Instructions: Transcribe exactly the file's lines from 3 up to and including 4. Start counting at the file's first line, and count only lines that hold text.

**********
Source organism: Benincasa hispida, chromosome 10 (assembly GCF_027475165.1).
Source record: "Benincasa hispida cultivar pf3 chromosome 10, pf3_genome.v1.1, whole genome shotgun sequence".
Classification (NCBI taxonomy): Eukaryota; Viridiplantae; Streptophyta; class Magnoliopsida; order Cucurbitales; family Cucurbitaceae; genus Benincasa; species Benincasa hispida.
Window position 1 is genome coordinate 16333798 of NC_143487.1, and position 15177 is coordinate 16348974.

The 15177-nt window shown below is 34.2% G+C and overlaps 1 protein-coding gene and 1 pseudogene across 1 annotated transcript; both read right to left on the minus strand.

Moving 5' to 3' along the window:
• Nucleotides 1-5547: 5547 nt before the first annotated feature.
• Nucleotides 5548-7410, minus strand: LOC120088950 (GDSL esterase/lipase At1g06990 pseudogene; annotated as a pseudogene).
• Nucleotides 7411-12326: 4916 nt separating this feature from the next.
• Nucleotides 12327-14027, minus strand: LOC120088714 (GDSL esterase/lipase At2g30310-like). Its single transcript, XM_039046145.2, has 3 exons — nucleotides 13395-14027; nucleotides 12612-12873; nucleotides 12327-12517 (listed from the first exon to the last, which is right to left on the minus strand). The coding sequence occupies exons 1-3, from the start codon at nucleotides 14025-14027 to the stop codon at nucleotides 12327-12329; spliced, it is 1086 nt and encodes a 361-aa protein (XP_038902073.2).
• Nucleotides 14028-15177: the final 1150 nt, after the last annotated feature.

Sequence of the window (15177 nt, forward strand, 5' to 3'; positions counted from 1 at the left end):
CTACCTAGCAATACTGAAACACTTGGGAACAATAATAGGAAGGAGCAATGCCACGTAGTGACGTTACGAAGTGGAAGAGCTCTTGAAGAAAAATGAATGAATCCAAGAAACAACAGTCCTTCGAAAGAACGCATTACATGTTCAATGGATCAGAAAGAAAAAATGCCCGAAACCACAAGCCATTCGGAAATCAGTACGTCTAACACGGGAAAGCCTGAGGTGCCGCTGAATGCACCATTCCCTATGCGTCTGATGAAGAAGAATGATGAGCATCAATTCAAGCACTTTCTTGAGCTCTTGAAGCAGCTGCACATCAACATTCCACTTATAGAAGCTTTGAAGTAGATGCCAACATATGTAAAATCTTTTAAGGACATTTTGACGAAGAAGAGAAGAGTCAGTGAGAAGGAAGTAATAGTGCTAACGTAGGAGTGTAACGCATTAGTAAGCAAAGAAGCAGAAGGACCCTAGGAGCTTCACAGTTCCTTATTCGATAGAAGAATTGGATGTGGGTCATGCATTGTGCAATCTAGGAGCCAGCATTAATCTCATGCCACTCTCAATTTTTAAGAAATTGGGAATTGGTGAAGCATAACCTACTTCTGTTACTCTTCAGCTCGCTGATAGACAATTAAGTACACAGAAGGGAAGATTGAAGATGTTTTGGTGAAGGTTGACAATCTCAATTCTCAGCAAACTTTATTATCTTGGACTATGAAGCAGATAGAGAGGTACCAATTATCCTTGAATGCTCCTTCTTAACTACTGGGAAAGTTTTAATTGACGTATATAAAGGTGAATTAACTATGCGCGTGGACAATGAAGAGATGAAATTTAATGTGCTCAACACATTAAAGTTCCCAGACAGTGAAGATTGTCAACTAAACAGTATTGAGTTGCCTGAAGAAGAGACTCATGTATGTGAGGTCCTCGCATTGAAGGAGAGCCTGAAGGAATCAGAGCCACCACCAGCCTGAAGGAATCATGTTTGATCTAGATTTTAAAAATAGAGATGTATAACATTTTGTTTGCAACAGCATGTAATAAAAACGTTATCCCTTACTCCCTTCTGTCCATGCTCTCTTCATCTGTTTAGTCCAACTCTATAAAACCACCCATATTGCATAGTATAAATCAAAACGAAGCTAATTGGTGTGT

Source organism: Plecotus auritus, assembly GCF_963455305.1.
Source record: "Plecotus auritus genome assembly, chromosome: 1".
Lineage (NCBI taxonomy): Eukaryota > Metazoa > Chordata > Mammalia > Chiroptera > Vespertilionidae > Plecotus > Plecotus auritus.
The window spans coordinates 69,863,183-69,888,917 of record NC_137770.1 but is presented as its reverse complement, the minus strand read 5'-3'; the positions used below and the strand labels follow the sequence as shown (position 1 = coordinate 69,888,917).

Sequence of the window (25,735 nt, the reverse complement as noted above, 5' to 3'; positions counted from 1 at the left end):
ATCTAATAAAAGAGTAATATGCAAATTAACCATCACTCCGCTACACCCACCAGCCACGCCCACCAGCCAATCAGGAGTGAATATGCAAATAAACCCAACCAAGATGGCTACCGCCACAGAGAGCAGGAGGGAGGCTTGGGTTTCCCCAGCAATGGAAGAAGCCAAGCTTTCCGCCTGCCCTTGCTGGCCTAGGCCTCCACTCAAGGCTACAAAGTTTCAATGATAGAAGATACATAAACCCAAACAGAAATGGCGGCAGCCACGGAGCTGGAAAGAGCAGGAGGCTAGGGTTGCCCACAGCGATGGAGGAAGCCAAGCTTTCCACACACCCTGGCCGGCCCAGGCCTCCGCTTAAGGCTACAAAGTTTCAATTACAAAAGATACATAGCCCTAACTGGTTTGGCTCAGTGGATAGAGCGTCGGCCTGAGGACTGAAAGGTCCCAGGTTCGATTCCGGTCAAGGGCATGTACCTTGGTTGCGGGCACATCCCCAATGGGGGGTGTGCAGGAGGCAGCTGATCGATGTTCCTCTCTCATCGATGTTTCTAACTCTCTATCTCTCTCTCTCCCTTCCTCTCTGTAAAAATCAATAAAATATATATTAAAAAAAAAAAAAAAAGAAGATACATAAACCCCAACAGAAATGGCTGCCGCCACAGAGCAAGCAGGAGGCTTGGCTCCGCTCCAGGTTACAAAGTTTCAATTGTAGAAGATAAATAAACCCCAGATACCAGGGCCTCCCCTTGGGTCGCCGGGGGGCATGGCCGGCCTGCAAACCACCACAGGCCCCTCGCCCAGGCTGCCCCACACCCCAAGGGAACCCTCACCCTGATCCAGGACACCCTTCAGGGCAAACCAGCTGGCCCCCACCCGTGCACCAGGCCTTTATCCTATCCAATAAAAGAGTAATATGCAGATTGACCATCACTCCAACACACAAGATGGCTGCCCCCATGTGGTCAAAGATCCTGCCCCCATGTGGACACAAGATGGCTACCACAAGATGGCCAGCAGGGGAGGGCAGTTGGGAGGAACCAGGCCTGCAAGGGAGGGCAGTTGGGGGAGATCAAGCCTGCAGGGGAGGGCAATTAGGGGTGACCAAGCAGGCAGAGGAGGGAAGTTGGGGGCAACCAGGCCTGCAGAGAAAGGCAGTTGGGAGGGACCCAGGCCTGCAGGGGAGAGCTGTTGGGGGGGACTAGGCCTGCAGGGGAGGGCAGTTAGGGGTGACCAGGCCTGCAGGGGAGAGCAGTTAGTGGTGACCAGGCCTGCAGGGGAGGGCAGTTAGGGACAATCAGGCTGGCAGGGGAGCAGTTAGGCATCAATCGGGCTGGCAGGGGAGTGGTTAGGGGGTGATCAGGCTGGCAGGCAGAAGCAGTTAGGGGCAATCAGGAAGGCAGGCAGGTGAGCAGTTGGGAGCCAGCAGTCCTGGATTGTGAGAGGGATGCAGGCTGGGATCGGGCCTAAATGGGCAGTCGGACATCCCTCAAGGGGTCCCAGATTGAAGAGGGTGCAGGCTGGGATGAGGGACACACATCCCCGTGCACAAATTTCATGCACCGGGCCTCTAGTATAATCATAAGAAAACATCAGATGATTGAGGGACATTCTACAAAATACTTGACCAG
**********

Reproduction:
Classification (NCBI taxonomy): Eukaryota; Viridiplantae; Streptophyta; class Magnoliopsida; order Cucurbitales; family Cucurbitaceae; genus Benincasa; species Benincasa hispida.
Window position 1 is genome coordinate 16333798 of NC_143487.1, and position 15177 is coordinate 16348974.